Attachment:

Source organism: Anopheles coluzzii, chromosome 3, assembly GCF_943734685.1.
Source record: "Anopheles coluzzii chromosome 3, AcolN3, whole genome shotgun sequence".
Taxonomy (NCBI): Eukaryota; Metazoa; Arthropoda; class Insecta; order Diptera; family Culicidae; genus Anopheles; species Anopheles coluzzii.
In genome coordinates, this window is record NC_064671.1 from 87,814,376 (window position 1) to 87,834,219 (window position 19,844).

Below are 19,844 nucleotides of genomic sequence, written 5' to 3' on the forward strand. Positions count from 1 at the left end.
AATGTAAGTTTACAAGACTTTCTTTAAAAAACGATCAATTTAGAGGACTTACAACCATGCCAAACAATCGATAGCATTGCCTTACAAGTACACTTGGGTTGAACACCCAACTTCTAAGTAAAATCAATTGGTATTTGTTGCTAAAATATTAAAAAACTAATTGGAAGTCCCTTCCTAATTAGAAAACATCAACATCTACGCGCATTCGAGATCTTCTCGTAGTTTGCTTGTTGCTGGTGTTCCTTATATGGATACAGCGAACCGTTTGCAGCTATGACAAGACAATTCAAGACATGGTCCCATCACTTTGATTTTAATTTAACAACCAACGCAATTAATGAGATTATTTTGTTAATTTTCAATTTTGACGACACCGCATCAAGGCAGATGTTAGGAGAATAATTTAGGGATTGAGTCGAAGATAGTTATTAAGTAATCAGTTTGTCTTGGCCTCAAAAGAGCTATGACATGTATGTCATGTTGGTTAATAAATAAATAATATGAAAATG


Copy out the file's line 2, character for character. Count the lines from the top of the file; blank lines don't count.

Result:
Source record: "Anopheles coluzzii chromosome 3, AcolN3, whole genome shotgun sequence".